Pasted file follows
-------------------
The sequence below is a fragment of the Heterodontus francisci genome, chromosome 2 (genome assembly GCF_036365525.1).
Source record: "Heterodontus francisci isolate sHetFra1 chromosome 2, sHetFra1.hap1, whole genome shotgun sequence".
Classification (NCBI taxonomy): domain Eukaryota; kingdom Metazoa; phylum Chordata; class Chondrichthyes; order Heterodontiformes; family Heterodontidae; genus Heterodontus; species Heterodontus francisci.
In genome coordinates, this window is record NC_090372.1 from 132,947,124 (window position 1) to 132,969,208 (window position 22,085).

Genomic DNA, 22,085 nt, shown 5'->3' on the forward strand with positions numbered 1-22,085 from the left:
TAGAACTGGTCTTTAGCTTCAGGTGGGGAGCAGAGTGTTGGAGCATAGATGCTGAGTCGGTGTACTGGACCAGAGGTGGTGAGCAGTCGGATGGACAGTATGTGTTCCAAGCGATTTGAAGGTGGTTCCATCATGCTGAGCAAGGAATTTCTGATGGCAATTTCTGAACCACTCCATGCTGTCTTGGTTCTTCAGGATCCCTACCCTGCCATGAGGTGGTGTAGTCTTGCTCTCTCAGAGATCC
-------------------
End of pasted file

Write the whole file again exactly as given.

The sequence below is a fragment of the Heterodontus francisci genome, chromosome 2 (genome assembly GCF_036365525.1).
Source record: "Heterodontus francisci isolate sHetFra1 chromosome 2, sHetFra1.hap1, whole genome shotgun sequence".
Classification (NCBI taxonomy): domain Eukaryota; kingdom Metazoa; phylum Chordata; class Chondrichthyes; order Heterodontiformes; family Heterodontidae; genus Heterodontus; species Heterodontus francisci.
In genome coordinates, this window is record NC_090372.1 from 132,947,124 (window position 1) to 132,969,208 (window position 22,085).

Genomic DNA, 22,085 nt, shown 5'->3' on the forward strand with positions numbered 1-22,085 from the left:
TAGAACTGGTCTTTAGCTTCAGGTGGGGAGCAGAGTGTTGGAGCATAGATGCTGAGTCGGTGTACTGGACCAGAGGTGGTGAGCAGTCGGATGGACAGTATGTGTTCCAAGCGATTTGAAGGTGGTTCCATCATGCTGAGCAAGGAATTTCTGATGGCAATTTCTGAACCACTCCATGCTGTCTTGGTTCTTCAGGATCCCTACCCTGCCATGAGGTGGTGTAGTCTTGCTCTCTCAGAGATCC